Authors
Guy Kahane
Oxford University
Nicholas Shackel
Cardiff University
Abstract
Neuroimaging studies on moral decision-making have thus far largely focused on differences between moral judgments with opposing utilitarian (well-being maximizing) and deontological (duty-based) content. However, these studies have investigated moral dilemmas involving extreme situations, and did not control for two distinct dimensions of moral judgment: whether or not it is intuitive (immediately compelling to most people) and whether it is utilitarian or deontological in content. By contrasting dilemmas where utilitarian judgments are counterintuitive with dilemmas in which they are intuitive, we were able to use functional magnetic resonance imaging to identify the neural correlates of intuitive and counterintuitive judgments across a range of moral situations. Irrespective of content (utilitarian/deontological), counterintuitive moral judgments were associated with greater difficulty and with activation in the rostral anterior cingulate cortex, suggesting that such judgments may involve emotional conflict; intuitive judgments were linked to activation in the visual and premotor cortex. In addition, we obtained evidence that neural differences in moral judgment in such dilemmas are largely due to whether they are intuitive and not, as previously assumed, to differences between utilitarian and deontological judgments. Our findings therefore do not support theories that have generally associated utilitarian and deontological judgments with distinct neural systems.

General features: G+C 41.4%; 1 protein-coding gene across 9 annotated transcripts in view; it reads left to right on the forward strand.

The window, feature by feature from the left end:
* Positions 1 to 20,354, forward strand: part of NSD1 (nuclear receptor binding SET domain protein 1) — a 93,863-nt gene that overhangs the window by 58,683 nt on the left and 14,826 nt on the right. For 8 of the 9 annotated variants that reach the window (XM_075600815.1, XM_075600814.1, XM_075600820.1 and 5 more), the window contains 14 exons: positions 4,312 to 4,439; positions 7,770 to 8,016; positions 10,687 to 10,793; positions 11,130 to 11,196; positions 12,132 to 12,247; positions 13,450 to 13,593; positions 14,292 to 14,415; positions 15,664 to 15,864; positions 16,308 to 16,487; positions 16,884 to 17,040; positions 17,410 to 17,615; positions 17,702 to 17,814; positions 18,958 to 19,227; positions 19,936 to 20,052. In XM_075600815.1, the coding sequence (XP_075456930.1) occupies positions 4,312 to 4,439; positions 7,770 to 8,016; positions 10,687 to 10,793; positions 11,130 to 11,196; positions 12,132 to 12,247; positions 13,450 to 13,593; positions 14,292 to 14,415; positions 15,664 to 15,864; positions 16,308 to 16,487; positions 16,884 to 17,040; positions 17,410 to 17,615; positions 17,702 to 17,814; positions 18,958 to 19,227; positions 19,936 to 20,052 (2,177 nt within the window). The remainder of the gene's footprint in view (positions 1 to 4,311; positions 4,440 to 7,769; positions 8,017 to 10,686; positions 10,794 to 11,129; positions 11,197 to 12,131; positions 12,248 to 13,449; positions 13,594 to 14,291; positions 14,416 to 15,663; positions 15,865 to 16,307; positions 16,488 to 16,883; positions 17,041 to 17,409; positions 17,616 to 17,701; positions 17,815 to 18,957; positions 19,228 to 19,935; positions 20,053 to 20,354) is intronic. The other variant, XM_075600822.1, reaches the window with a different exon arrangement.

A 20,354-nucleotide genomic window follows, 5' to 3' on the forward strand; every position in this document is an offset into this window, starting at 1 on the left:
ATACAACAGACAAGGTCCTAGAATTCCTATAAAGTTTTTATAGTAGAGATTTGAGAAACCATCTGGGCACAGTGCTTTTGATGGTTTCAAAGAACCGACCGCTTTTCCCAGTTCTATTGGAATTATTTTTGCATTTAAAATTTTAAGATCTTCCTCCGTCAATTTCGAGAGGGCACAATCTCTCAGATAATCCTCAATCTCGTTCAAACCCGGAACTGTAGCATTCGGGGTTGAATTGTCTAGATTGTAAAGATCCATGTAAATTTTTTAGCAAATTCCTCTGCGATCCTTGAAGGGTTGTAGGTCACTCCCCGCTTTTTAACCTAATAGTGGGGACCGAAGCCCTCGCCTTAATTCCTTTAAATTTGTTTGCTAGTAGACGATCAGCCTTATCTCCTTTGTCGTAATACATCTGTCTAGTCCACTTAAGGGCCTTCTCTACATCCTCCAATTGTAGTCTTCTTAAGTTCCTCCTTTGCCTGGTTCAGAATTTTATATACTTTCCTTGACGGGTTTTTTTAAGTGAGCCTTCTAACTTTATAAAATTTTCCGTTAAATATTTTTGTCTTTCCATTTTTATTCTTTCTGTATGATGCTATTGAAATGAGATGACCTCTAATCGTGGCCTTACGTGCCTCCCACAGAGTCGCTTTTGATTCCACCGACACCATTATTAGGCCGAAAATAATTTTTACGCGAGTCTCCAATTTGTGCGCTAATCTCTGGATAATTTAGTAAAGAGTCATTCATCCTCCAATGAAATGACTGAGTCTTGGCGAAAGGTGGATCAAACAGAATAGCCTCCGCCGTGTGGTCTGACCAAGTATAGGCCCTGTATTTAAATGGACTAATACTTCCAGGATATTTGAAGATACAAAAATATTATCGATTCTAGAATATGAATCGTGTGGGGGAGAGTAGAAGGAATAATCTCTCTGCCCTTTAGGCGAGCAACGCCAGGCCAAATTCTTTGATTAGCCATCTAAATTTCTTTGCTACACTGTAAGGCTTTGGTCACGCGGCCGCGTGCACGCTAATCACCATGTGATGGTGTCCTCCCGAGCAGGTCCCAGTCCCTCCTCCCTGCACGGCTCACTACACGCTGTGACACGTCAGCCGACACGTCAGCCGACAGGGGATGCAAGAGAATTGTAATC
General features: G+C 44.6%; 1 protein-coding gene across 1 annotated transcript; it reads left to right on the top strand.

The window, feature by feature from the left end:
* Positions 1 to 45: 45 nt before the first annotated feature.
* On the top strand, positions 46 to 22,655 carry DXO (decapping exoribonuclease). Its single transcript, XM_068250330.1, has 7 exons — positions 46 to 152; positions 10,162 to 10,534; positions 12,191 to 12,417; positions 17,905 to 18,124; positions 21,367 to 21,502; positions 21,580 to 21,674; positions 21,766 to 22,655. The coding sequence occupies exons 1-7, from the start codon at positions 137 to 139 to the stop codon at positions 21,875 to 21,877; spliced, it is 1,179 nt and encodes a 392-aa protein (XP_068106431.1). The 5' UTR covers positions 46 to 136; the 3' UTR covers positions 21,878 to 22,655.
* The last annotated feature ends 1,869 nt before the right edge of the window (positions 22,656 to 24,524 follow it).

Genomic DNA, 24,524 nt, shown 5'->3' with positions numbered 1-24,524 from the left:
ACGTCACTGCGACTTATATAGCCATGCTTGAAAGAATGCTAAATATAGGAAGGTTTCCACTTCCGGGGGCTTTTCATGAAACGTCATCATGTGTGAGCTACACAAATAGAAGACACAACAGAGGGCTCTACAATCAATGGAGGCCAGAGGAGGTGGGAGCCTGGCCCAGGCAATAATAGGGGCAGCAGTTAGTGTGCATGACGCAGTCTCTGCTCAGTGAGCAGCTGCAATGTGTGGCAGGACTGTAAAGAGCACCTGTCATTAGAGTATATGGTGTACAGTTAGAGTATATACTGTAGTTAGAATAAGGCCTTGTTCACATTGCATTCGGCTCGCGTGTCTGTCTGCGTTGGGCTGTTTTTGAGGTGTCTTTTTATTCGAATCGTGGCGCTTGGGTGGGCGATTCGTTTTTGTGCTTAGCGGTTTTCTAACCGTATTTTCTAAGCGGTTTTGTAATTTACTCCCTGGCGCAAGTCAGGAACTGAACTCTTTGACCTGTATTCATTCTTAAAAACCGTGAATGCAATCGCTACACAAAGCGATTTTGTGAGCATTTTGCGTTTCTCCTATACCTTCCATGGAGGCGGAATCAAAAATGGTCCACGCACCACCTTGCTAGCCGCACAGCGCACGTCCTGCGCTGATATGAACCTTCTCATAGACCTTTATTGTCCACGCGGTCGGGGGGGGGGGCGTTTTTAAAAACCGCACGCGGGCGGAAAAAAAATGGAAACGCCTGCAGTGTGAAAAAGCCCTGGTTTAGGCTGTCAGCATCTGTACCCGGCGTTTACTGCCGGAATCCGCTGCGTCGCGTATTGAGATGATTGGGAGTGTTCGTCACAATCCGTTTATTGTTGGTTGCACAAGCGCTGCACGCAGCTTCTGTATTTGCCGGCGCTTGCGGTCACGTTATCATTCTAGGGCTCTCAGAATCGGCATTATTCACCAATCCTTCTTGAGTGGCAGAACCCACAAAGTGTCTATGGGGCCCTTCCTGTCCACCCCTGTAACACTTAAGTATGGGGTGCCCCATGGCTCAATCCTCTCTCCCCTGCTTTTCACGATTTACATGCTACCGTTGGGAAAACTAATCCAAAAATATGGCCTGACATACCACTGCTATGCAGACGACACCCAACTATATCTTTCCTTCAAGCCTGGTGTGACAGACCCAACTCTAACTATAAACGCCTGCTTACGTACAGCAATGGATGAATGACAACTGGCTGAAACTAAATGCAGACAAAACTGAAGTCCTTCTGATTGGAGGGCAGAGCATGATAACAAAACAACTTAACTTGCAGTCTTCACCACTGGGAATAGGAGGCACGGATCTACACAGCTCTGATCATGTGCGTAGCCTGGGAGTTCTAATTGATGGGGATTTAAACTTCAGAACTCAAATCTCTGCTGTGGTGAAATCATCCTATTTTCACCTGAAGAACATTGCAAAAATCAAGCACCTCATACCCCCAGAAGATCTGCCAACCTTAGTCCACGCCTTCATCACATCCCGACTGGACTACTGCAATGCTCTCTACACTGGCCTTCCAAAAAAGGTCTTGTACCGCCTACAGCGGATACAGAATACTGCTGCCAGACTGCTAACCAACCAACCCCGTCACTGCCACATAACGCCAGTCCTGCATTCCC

Keywords Neuroimaging  Moral Judgment  Moral Intuition
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Reprint years 2012
DOI 10.1093/scan/nsr005
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References found in this work BETA

Ethics and Intuitions.Peter Singer - 2005 - The Journal of Ethics 9 (3-4):331-352.
The Secret Joke of Kant’s Soul.Joshua Greene - 2007 - In W. Sinnott-Armstrong (ed.), Moral Psychology, Vol. 3. MIT Press.
The Right and the Good.Some Problems in Ethics.W. D. Ross & H. W. B. Joseph - 1933 - Journal of Philosophy 30 (19):517-527.

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Citations of this work BETA

Moral Reasoning and Emotion.Joshua May & Victor Kumar - 2018 - In Karen Jones, Mark Timmons & Aaron Zimmerman (eds.), Routledge Handbook on Moral Epistemology. Routledge. pp. 139-156.
The Neuroscience of Moral Judgment: Empirical and Philosophical Developments.Joshua May, Clifford I. Workman, Julia Haas & Hyemin Han - forthcoming - In Felipe De Brigard & Walter Sinnott-Armstrong (eds.), Neuroscience and Philosophy. Cambridge, USA: MIT Press.

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